Abstract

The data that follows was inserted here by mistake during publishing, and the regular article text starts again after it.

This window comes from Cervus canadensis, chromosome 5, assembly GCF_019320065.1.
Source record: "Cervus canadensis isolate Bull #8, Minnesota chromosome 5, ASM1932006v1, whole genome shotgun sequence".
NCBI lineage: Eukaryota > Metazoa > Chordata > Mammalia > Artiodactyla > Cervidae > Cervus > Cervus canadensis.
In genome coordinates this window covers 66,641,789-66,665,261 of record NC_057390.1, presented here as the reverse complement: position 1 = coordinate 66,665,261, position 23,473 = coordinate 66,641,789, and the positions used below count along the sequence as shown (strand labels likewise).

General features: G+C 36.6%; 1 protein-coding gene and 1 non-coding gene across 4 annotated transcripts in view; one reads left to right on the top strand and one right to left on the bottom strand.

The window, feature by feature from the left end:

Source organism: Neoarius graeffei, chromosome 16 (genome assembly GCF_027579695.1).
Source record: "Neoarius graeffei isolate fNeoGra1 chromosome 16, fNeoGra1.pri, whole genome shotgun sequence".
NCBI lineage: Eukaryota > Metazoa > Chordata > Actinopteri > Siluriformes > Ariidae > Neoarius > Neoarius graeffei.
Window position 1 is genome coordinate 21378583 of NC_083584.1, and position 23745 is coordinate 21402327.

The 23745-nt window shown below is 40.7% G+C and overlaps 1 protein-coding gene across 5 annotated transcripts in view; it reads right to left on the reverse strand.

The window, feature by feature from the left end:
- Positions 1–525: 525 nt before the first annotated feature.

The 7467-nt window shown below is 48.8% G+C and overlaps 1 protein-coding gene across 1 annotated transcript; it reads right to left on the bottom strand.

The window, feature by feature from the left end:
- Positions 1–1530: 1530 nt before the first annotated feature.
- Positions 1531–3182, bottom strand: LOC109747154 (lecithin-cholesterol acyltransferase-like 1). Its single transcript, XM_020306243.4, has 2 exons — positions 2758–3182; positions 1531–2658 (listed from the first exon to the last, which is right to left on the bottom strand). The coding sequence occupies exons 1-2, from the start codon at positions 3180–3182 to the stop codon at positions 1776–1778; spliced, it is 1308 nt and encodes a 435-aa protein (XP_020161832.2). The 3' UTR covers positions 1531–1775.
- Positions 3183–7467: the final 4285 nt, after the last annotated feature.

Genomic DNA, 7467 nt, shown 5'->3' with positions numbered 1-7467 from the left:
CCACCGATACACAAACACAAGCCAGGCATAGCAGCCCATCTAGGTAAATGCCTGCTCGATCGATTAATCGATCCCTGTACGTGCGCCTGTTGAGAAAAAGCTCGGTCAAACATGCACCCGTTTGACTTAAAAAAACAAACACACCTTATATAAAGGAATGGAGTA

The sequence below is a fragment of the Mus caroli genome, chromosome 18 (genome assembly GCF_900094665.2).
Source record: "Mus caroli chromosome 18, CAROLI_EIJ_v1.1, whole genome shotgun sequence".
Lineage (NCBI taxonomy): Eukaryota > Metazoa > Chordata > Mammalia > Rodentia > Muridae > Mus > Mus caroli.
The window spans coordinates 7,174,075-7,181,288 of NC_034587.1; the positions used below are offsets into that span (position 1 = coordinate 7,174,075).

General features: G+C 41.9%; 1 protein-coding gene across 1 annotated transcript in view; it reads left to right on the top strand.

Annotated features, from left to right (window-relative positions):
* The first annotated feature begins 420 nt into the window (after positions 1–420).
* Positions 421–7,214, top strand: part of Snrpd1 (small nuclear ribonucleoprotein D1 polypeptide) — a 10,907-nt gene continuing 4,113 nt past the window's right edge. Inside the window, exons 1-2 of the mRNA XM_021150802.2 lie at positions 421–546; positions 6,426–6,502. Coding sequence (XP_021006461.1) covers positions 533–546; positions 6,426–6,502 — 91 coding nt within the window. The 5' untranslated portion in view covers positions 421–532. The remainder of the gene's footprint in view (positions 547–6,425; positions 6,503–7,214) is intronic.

Following decades of stagnation, potentially transformative changes in primary healthcare are proceeding in several Canadian provinces. These changes - primarily collaborative and interdisciplinary models of care delivery and quality improvement programs - have been impelled by an improved fiscal climate, increased federal transfers (some earmarked for primary healthcare), pressure generated by the recommendations of the Romanow Commission and the Kirby Committee and growing political and public concern about healthcare access and quality. Transformation has begun, but much remains to be done to address Canada's poor primary healthcare performance relative to other wealthy industrialized countries. Processes are needed at the regional and provincial levels to collectively engage the full range of key stakeholders in providing policy advice and informing the articulation of clear policy direction for primary healthcare. Critical areas for investment include integrated health information systems, quality improvement processes, interdisciplinary primary healthcare teams and group practices, and systematic evaluation of primary healthcare innovations and ongoing system performance.